Wildlife authorities in Nepal are concerned about a spike in poaching of an endangered species of rhinoceros after four of the animals were killed in the past two weeks in the country’s biggest wildlife reserve.
Officials said they had arrested three women for the latest killings, the first time women had been accused of direct involvement in poaching.
Rhino horns fetches up to $10,000 per kilo, about 2.2 pounds, on the international market, experts say. Poachers also sell rhino horns, hooves and other body parts for traditional medicines.
Demand from China for rhino horns, which are sold for alleged aphrodisiac qualities, has fuelled the resurgence of poaching. A security vacuum created by Nepal’s long Maoist insurgency has created the opportunity.
Last year, a census showed the population of Indian Rhinoceros, also known as the Great One-horned Rhinoceros, in Chitwan National Park had fallen to just 372, its lowest level in 10 years, down from 544 in 2000.
Poachers appear to have whittled that number down even further with at least five more rhinos killed in July.
“It is very serious and a matter of great concern,” said Gopal Upadhyay, chief warden of the park on Nepal’s southern plains, which is home to the largest number of the animals outside India. “We are very much on full alert.”
Laxmi Prasad Manandhar, a senior official at the Department of National Park and Wildlife Conservation, said poaching was the chief reason for rhino deaths.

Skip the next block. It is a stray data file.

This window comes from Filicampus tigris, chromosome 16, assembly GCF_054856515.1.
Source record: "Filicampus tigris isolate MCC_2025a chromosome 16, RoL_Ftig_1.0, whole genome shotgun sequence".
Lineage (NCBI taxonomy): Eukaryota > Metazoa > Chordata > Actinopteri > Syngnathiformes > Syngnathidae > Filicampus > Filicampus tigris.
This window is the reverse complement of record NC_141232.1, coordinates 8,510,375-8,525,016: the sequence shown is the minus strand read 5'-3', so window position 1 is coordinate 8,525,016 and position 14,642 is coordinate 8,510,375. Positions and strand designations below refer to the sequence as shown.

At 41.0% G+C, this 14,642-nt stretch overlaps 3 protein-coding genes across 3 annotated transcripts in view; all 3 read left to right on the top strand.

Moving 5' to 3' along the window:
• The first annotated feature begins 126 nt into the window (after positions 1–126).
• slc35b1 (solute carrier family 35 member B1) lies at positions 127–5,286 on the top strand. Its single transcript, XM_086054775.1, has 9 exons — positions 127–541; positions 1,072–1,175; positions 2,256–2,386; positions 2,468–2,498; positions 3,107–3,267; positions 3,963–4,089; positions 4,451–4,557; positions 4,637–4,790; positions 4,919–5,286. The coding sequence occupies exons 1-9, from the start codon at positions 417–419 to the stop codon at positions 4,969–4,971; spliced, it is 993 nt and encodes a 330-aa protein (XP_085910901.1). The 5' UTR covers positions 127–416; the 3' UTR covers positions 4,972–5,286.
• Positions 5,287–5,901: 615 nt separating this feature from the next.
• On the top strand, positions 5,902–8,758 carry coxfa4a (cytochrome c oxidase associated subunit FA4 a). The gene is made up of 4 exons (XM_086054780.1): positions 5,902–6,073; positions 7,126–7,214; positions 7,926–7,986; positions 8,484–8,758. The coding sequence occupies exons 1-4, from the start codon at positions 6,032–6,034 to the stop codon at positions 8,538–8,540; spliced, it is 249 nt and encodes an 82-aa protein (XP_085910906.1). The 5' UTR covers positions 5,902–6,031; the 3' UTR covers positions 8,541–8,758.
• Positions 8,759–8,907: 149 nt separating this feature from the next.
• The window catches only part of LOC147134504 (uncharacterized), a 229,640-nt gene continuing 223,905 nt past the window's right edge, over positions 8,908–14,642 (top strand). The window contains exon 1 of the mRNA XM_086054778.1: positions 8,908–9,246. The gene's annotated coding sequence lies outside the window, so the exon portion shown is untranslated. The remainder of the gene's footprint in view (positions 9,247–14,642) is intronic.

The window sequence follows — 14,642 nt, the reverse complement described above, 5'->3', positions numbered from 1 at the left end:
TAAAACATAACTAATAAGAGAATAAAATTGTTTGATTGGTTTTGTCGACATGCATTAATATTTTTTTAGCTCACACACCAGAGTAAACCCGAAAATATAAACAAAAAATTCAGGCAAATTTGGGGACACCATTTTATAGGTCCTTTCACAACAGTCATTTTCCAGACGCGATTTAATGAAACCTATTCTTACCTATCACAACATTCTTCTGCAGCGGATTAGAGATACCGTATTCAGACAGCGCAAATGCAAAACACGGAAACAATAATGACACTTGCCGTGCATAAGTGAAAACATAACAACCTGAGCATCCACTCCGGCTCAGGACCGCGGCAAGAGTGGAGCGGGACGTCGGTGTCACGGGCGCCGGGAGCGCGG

The closure of smaller security posts in the park, and their merger with bigger posts — because of a threat from Maoist insurgents — had made it more difficult to police the park.
Maoist rebels had made poorly equipped small posts a major target of their decade-long insurgency to overthrow the monarchy.
But conditions had improved since the Maoists declared a ceasefire in April and opened peace talks with the government.
“We have already restored five security posts and more are being set up,” Upadhyay said. “We are also trying to get more involvement of the local community in anti-poaching drives.
Nepal began its rhino conservation drive 30 years ago when the population in the Himalayan nation fell to just 108 animals from around 800 in 1950. Anyone found guilty of poaching can be jailed for up to 15 years.
Thousands of tourists visit Chitwan every year, with the Indian rhinos the star attraction.
Their only other home is in India’s northeastern state of Assam, most in the Kaziranga National Park. There were more than 1,800 animals there at last count.